Boozy Beef (slow cooker)

Boozy beef - a pot full of yum.

Ladies and Gents I present to you a simple recipe that does NOT contain turkey!

 Yayyyyy!

This recipe started its life as Boeuf à la Flamande or Flemish beef, known in this particular household as Beef in Beer.

I got the recipe from a book called The Rustic Table and I adapted it for use in my trusty slow cooker – because why not? It does use a frying pan at the very beginning, but not for long and you can skip that step if you really want.

It’s incredibly simple and my meal of choice for small dinner parties, especially during winter.  A good dollop of this, served on a bed of creamy mashed potatoes, makes it much easier to brave the cold.

It’s just as good in the Australian summer – because beer.

Now beer is not a staple in this household, but The Boy went to great lengths to find just the right one for this dish. I actually can’t tell you which one he ended up getting, but it worked…

That’s not particularly helpful is it? Go with something dark, but not black, maybe – and this is a stab in the dark – something Belgian, and you should be fine. Having said that though, I have made this with apple cider and it was delicious, so don’t stress.

You’ll also want to get a few other ingredients, like beef and stuff.

Sorry. I’ll behave.

Ahem.

This is a recipe that can quite easily be made gluten-free for any coeliacs on your guest list. Simply use cornflour or cornstarch in place of the plain flour and you’ll be golden.

[edit: I’ve been reminded that beer is not gluten-free. I’m an idiot. Please ensure you use a brew that doesn’t contain malts or other anti-coeliac nasties. Cider should be fine.]

You’ll need one and a half kilos of boneless chuck steak that has been trimmed of its fat and cut into 2 cm cubes. If you don’t like handling meat simply ask the butcher to do this for you. Then place a good cup or so of your flour of choice into a large plastic bag and season it well with salt and pepper. This mix is used to coat your beef cubes. The flour will help to thicken your sauce once the liquid is added, so don’t skip the coating stage.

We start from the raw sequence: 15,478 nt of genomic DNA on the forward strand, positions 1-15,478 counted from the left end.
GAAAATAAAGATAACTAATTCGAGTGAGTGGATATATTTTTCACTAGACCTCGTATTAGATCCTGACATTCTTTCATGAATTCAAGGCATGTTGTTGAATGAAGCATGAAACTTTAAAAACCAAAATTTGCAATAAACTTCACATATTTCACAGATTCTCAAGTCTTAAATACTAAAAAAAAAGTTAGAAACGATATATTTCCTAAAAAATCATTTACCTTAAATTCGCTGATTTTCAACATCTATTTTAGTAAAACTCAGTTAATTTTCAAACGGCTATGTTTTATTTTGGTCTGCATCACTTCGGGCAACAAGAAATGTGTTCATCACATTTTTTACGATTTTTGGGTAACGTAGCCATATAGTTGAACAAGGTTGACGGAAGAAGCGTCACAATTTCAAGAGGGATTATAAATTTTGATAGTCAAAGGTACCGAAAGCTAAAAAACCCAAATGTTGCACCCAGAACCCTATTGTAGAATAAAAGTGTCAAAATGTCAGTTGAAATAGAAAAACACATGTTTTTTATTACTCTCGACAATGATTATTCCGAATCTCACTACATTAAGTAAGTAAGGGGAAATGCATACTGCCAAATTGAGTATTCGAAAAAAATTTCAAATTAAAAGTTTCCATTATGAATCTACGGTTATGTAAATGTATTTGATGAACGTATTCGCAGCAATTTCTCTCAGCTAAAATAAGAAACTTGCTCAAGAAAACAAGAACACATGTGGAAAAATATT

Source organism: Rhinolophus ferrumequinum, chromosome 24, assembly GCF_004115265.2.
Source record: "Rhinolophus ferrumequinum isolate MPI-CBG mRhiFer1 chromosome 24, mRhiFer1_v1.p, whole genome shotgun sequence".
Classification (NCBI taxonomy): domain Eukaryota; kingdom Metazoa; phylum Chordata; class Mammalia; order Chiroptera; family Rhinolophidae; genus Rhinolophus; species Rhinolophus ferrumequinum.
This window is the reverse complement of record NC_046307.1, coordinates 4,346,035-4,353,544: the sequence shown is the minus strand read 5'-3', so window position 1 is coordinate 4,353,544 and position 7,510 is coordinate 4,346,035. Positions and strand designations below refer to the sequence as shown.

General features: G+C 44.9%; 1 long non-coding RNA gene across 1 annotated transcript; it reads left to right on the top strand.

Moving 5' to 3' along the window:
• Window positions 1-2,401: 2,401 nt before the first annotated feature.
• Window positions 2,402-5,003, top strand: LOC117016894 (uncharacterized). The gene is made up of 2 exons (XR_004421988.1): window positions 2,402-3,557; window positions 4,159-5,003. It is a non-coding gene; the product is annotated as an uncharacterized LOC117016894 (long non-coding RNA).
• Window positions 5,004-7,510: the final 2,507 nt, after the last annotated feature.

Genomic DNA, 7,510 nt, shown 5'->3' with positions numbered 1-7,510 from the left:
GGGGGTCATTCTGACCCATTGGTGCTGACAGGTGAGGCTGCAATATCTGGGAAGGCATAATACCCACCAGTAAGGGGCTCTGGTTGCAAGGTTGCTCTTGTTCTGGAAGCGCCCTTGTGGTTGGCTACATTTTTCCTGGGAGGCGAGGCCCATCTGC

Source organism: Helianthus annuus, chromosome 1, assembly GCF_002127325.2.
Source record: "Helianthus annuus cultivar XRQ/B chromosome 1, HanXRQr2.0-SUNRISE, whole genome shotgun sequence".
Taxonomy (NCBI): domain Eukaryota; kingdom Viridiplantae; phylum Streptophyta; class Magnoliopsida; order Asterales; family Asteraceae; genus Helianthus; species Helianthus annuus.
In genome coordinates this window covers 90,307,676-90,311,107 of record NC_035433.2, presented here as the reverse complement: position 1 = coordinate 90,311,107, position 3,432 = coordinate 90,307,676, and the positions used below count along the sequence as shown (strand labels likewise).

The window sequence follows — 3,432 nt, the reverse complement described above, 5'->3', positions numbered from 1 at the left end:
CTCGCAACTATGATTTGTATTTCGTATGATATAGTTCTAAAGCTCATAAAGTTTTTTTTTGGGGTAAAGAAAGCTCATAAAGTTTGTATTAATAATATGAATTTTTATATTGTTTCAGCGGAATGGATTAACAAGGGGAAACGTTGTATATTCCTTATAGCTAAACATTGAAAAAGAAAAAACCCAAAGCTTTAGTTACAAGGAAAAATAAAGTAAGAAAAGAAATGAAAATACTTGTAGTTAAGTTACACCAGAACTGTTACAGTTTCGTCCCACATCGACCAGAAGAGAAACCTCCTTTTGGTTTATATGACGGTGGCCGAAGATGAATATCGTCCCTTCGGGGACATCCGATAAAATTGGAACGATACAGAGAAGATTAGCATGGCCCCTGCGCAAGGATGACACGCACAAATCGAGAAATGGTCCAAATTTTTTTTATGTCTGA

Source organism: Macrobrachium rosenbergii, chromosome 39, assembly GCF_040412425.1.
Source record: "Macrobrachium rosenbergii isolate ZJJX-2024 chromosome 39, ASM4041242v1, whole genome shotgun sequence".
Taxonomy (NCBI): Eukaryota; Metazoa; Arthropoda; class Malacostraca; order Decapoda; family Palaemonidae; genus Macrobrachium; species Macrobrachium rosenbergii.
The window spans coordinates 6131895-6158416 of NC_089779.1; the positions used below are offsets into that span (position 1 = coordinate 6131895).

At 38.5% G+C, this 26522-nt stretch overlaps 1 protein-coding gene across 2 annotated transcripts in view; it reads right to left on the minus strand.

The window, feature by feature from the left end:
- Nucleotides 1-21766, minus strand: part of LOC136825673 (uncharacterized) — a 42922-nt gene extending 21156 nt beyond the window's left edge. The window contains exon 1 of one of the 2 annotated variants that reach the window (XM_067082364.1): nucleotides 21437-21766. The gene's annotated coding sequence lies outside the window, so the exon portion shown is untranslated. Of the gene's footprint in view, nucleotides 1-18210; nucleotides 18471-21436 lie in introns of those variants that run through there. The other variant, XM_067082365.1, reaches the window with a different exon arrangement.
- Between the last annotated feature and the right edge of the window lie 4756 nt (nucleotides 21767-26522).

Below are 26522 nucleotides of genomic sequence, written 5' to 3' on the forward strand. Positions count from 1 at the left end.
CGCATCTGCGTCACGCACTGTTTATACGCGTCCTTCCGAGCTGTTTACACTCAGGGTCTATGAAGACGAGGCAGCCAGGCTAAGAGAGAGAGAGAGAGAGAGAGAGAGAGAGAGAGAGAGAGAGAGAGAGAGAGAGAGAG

Basically, take a few of your cubes, add them to the bag of flour, pinch the top closed and shake it until they are covered in flour.

Coat your beef in seasoned flour.

Coat your beef in seasoned flour.

Or you could do the whole lot at once if you are short of time or patience. Like I did. (see above)

The end result.

The end result.

In your frying pan, melt a little butter and add some oil – the oil is there to stop the butter from burning. Now you want to gently fry your cubes of beef just long enough to brown them all over, but not cook them through.

This part can be skipped, but the caramelization that happens here will add a depth of flavour to your stew that makes it well worth doing.

Shake off each piece of beef as you remove it from the bag and place it gently into the pan. Only brown off a few cubes at a time as this will help to keep the temperature of the pan stable and help the meat to brown rather than steam.

Brown your meat.

Brown your meat.

When they are suitably tanned, remove them to a piece of paper towel to drain and continue the process until all of the beef is done.

The browned beef, resting.

The browned beef, resting.

I admit to putting the drained beef into the slow cooker pretty much as each batch is done, but I’m an experienced cook who knows what they’re about. Once I’ve got an assembly line happening, it’s all systems go. You may need to take it slower. Nevertheless, when your beef is all seared and sealed, dump it into your slow cooker. Mine was a 5 litre or 4 quart size. Turn the slow cooker to LOW and put the lid on while you do the next steps.

Make sure your frying pan is off the heat, but keep it handy. You’ll be using it again soon.